Made a Throwing Knife


May 21, 2014, 08:39 PM
Never built a throwing knife before, but I have a friend who wanted something kind of different so I gave it a go. The total length is about one foot and it is about 3/16 inch thick. I used mild steel, but color case hardened it using the bone and charcoal process, the handles are leather held in place by 8-32 screws so they can be easily replaced in the future. Though casehardening wouldn't be a good heat treatment for a regular knife, for a throwing knife it seems to work out fairly well.

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May 21, 2014, 08:45 PM
That looks like a real nice throwing knife. I have recently been trying my hand a knife throwing(its not as easy and it looks). I got a few cheapies on ebay that are in the pic, I have since broken them all. I need to get a nice big knife like that.

May 21, 2014, 09:15 PM
Nice job!

May 21, 2014, 10:08 PM
That is a nice knife for throwing. I have one from my blackpowder days and usually hit the knife butt-first on the target, sending it straight back at me point first! Doh! :)

May 21, 2014, 10:37 PM
Thanks for the comments. I used to throw quite a bit, but haven't for years until this one. It's a great sport and, as was mentioned, keeps you on your toes when the darn things spring back at you. There is enough weight on this one so that it really sinks into the stump, definitely more so than those little light weight knives sold at the local stores.

R H Clark
May 21, 2014, 10:40 PM
I always thought 5160 heat treated a little soft would make a great throwing knife.

May 21, 2014, 10:53 PM
I think 5160 would make an excellent throwing knife. That actually was what I was planning to use originally. This particular knife has a fairly deep case that I tempered after the quench, so it is not as hard as it could have been, but should stand up to some serious use. Constant resharpening of the tip will eventually wear past the case, but on a knife of this style it shouldn't be necessary very often and the tip is pretty robust.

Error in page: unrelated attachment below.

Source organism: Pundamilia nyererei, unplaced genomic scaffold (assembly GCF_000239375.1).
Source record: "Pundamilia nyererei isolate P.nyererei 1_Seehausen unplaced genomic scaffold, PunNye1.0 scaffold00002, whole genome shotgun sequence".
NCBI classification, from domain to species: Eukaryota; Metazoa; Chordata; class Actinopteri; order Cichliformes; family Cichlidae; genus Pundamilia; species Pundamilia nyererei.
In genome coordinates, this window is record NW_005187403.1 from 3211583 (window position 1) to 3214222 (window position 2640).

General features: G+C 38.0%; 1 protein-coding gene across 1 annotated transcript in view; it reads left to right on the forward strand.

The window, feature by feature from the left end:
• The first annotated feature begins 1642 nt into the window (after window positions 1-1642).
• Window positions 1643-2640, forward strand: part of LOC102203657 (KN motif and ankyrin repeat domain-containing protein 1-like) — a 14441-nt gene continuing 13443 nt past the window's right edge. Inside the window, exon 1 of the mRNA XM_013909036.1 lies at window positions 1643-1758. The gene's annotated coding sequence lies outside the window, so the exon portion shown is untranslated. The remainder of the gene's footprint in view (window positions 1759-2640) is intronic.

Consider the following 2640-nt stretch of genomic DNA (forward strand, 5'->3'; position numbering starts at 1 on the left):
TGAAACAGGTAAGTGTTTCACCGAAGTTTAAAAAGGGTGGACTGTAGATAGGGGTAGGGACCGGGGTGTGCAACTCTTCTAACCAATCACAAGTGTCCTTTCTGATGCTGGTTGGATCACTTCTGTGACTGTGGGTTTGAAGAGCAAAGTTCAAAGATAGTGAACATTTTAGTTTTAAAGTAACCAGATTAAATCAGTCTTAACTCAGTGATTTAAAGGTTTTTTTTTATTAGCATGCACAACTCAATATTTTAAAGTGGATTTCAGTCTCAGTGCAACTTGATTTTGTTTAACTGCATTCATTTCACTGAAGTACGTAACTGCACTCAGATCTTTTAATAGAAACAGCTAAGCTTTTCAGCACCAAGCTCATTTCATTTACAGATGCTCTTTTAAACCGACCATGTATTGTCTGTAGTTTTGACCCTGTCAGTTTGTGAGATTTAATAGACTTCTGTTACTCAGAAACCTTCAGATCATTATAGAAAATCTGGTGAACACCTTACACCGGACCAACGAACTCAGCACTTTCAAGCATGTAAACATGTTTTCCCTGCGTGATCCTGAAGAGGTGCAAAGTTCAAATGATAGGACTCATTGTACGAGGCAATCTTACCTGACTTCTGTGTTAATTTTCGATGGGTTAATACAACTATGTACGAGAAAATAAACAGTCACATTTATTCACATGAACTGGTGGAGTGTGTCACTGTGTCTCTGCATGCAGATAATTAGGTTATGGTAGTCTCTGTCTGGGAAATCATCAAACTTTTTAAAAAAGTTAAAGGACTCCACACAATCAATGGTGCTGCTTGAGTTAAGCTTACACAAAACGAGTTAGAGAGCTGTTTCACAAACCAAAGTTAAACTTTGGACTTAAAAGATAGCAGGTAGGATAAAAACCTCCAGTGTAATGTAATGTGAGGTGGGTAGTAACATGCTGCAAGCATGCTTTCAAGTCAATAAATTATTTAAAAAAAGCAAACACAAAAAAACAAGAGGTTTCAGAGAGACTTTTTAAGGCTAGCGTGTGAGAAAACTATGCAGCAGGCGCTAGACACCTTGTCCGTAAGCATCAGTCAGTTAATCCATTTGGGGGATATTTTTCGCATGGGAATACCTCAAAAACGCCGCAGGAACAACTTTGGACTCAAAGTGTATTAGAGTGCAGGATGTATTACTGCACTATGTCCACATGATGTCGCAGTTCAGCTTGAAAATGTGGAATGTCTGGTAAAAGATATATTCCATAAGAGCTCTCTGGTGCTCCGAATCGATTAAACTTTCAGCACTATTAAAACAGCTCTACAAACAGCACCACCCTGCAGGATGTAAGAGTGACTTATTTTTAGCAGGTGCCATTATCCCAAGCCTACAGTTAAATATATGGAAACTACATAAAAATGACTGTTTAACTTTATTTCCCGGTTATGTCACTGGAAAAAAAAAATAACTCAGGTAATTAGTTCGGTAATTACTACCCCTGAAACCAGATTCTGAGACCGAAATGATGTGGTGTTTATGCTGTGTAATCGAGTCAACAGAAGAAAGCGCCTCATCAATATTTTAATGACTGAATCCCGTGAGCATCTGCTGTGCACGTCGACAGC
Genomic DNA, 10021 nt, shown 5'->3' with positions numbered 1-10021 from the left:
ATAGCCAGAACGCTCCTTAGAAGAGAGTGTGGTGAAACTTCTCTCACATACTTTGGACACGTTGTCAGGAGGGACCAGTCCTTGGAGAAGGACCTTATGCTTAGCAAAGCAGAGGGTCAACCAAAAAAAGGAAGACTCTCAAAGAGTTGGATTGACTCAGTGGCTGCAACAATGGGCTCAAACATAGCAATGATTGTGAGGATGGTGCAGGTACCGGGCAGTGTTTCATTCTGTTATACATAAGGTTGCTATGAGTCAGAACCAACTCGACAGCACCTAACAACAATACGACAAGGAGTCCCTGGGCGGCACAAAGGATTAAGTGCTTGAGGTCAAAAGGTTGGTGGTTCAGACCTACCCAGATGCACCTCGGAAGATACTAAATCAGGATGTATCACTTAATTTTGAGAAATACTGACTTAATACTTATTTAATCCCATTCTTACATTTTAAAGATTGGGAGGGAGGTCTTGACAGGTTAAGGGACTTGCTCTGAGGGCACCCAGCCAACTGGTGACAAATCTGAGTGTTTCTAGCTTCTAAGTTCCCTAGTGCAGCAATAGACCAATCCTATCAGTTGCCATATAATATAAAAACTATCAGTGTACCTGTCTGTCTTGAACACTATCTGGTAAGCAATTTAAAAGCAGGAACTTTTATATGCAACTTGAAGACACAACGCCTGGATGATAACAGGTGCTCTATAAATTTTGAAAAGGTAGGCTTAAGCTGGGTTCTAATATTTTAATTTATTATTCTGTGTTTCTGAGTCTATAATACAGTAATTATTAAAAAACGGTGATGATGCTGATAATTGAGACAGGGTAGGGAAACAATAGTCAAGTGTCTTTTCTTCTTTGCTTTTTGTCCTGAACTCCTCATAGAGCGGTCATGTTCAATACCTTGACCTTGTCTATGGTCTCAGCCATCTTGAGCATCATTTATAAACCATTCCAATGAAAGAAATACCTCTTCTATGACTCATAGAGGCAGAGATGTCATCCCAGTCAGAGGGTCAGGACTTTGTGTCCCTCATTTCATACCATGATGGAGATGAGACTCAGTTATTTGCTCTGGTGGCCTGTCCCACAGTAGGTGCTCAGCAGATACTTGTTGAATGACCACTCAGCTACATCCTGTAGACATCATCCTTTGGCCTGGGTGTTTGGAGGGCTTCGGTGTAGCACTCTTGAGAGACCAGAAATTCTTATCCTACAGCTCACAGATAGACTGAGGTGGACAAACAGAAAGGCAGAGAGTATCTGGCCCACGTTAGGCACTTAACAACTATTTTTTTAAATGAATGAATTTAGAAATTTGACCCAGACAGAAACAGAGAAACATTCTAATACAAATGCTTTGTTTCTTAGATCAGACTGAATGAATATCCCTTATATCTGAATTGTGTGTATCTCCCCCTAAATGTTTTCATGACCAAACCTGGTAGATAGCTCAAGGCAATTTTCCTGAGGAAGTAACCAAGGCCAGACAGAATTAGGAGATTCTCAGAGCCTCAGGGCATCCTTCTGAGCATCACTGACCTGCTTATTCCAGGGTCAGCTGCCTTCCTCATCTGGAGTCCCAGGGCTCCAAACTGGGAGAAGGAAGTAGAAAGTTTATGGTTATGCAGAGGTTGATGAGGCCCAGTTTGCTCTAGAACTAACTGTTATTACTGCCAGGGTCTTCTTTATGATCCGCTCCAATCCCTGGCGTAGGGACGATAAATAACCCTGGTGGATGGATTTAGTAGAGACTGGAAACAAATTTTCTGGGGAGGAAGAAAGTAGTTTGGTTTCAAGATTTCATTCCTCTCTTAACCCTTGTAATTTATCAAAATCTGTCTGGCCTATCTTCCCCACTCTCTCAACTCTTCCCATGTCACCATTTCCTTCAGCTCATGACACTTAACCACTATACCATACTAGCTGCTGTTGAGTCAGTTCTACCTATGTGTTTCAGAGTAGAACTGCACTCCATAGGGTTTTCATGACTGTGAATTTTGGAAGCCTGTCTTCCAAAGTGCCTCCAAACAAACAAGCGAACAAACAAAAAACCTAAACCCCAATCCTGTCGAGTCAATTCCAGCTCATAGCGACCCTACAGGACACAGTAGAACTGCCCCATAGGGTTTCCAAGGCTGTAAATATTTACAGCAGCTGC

May 21, 2014, 10:59 PM
That's pretty great!

I just attended the AKTA northeast open competition in Berwyn PA (as a spectator) and it's gotten my kids and I (back) into knife and tomahawk tossin' pretty seriously. :)

I grabbed an old discarded half-finished blank out of my "errors and dead ends" pile and roughly finished it into a basic thrower for the boys to use. Turns out dead soft 1095 will stick just fine and is pretty resilient, but bends way too easily. Not too hard to pound it back flat, though. :)

Yours looks just great!

May 22, 2014, 06:48 AM
That is a great looking knife. In a different steel, with a rockwell of 59 I would carry that design in the field

I have never thrown but might give it a try, thanks.

May 22, 2014, 07:03 AM
Last weekend I spoke with a knife maker (Flying Steel ( who's concentrating on throwing implements these days. He's using something pretty close to 1075 or 1080 and hardening to the low 40s for durability.

He's got a broken steel replacement guarantee (:eek:) and I think he said he's not had to honor it yet!

R H Clark
May 22, 2014, 11:10 AM
I would love to hear more about your case coloring method. It looks great and I think it would look very nice on a period style knife.

Rick O'Shea
May 22, 2014, 11:38 AM
Beautiful knife.
I used to throw a bit in years gone by. The leather handles are a great idea. I preferred a handle grip (full turns), and would have liked something other than narrow steel to hold onto, but wood gets destroyed in no time.
Again, nice work.

May 22, 2014, 01:46 PM
I agree, the throwers with no handle have always felt a bit odd to me, the leather handles are definitely more durable than any wood would be, plus they are easy to change when they get too badly worn.

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